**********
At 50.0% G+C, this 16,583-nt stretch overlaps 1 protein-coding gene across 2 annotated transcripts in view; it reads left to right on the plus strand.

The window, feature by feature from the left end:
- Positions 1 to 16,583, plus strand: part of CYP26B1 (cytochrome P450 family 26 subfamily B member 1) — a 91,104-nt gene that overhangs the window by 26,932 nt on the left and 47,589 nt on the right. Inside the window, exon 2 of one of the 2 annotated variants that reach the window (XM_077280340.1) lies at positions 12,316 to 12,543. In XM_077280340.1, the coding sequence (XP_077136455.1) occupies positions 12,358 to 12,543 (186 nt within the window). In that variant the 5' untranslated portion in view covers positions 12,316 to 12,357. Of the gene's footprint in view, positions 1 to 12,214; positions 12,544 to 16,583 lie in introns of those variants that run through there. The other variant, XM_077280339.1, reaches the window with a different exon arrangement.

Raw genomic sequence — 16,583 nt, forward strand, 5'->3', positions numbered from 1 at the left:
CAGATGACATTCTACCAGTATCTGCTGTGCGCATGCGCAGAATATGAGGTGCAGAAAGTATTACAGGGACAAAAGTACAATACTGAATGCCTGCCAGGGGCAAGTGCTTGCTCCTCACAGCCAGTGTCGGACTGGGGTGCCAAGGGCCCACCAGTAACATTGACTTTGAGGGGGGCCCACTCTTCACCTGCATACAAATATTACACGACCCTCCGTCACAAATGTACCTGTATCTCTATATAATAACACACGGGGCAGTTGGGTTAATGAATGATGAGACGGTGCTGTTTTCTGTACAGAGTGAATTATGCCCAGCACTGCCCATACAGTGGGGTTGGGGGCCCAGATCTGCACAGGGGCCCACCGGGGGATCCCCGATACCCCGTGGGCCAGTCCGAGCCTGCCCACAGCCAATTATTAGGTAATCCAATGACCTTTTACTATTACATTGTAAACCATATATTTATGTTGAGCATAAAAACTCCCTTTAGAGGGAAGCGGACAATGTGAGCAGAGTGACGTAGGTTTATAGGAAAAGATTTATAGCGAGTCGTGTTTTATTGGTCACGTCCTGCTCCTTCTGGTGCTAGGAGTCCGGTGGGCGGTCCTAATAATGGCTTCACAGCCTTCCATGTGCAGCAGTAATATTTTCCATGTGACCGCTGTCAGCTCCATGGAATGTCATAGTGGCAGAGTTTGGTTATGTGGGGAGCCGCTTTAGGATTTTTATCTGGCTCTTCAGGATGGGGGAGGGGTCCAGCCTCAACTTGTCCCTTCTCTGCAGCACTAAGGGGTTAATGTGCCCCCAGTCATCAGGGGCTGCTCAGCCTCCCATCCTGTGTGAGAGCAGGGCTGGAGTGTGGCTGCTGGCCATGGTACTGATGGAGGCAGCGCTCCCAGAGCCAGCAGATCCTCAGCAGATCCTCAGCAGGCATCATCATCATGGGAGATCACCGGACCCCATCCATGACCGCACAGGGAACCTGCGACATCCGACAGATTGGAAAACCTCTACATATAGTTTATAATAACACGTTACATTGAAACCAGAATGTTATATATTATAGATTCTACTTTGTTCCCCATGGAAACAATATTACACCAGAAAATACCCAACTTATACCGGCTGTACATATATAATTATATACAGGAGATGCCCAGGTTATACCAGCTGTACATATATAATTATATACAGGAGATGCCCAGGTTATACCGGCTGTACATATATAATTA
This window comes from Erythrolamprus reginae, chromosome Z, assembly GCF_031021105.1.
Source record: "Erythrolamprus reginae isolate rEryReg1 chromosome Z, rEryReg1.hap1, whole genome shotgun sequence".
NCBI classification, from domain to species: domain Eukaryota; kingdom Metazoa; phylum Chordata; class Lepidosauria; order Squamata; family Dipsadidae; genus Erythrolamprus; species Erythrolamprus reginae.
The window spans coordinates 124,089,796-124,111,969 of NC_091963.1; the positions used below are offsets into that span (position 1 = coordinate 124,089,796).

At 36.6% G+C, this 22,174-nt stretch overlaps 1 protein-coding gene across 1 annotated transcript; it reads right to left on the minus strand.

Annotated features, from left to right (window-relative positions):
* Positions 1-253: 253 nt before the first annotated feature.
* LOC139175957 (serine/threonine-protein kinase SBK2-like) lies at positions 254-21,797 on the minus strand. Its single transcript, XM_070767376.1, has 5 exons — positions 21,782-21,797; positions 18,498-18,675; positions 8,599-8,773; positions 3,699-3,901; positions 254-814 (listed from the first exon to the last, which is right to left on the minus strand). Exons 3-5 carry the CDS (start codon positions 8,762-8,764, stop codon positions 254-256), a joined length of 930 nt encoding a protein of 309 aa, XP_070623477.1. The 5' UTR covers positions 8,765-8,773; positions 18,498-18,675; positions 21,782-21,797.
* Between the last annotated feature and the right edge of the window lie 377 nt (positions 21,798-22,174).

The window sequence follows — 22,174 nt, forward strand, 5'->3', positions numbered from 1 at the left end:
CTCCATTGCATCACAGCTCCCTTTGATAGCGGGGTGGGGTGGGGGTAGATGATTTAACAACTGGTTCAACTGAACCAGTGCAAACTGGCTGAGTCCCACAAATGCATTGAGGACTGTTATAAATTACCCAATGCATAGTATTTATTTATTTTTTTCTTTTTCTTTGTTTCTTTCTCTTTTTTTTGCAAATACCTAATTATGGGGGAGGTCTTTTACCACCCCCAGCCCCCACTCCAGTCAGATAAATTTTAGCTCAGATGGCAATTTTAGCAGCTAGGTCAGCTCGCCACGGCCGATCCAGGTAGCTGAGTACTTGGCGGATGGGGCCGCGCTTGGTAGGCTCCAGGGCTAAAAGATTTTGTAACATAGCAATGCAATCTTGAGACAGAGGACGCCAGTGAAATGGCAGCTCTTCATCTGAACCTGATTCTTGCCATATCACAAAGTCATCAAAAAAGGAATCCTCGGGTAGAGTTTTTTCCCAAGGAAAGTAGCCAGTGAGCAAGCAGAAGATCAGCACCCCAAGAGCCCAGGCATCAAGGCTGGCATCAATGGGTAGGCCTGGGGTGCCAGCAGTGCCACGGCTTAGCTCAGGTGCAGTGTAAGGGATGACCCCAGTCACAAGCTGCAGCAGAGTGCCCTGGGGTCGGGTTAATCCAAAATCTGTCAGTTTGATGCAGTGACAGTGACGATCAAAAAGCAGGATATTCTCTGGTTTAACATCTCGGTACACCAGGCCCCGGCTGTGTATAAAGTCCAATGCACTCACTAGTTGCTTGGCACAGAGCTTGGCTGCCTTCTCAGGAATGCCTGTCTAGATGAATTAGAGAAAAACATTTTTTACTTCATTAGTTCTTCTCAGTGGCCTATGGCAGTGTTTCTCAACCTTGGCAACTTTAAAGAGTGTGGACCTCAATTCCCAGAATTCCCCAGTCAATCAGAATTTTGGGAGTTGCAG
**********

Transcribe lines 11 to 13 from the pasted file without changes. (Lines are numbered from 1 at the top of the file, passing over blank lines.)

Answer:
Annotated features, from left to right (window-relative positions):
* Positions 1-253: 253 nt before the first annotated feature.
* LOC139175957 (serine/threonine-protein kinase SBK2-like) lies at positions 254-21,797 on the minus strand. Its single transcript, XM_070767376.1, has 5 exons — positions 21,782-21,797; positions 18,498-18,675; positions 8,599-8,773; positions 3,699-3,901; positions 254-814 (listed from the first exon to the last, which is right to left on the minus strand). Exons 3-5 carry the CDS (start codon positions 8,762-8,764, stop codon positions 254-256), a joined length of 930 nt encoding a protein of 309 aa, XP_070623477.1. The 5' UTR covers positions 8,765-8,773; positions 18,498-18,675; positions 21,782-21,797.